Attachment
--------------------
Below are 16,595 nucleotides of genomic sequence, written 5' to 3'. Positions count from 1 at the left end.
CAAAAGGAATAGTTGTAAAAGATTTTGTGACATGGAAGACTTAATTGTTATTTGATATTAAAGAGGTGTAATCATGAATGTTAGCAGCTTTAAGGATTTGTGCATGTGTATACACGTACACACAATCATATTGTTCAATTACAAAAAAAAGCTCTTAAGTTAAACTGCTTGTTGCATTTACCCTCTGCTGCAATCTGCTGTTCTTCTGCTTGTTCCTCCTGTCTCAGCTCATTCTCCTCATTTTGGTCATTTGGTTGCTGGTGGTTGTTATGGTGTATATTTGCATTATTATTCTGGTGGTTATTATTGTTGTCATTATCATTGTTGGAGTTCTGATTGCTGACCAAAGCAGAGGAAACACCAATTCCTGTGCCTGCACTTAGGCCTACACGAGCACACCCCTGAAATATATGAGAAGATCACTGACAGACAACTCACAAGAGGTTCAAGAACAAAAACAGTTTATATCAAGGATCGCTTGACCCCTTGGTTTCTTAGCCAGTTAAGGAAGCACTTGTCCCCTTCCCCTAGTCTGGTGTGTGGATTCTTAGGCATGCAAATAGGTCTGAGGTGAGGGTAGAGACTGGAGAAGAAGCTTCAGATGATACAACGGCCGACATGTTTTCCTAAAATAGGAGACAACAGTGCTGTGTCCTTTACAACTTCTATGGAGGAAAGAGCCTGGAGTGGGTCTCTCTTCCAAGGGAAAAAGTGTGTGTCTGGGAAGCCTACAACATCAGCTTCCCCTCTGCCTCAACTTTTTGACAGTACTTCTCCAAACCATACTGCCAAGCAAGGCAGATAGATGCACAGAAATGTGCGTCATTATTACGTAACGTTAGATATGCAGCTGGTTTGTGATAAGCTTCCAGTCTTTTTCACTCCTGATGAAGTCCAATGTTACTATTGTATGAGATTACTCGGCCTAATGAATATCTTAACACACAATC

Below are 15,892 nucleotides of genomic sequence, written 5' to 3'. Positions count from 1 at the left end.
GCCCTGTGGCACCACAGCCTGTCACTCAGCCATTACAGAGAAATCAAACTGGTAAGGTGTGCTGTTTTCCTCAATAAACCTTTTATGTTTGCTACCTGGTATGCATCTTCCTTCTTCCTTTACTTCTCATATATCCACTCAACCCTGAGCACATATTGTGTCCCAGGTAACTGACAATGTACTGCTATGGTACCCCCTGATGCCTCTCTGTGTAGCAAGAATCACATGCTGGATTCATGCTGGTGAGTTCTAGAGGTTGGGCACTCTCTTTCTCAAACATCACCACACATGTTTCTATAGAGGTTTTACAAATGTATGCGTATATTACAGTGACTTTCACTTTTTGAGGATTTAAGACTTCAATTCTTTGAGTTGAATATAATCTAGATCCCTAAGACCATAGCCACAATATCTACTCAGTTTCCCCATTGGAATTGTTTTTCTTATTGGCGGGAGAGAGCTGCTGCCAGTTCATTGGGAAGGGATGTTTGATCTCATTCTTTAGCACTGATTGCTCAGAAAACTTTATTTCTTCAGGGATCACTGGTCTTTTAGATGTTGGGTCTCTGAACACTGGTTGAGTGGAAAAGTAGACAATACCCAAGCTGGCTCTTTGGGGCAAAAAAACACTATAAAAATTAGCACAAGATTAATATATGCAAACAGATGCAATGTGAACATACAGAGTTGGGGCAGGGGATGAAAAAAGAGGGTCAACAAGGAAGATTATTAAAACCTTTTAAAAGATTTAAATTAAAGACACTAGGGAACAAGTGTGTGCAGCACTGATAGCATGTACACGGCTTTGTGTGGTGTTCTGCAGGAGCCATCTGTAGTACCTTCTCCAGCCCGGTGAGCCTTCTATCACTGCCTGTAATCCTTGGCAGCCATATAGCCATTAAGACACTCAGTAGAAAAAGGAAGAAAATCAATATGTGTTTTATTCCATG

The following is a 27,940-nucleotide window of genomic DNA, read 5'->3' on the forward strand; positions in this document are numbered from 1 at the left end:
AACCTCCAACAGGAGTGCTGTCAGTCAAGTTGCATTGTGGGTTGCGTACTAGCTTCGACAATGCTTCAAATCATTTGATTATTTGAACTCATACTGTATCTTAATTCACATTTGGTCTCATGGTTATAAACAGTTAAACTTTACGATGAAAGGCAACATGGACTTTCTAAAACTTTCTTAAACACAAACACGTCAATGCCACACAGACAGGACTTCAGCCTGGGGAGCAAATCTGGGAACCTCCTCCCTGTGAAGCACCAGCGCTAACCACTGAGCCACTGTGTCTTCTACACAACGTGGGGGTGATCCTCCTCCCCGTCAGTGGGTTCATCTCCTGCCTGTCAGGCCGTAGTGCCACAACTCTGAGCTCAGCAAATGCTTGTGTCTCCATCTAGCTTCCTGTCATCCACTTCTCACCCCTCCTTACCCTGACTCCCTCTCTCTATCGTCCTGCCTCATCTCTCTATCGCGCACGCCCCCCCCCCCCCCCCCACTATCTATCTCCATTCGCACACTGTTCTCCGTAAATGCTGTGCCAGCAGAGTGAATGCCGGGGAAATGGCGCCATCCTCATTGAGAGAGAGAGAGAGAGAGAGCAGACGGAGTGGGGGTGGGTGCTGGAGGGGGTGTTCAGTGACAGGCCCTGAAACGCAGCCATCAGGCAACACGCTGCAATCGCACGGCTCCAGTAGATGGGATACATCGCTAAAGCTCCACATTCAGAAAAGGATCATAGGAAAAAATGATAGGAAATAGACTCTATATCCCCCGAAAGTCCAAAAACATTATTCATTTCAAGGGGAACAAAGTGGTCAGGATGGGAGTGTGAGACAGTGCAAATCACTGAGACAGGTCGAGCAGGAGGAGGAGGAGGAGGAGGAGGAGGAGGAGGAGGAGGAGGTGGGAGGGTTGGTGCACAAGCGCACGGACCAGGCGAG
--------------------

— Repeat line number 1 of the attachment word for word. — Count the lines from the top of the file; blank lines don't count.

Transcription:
Below are 16,595 nucleotides of genomic sequence, written 5' to 3'. Positions count from 1 at the left end.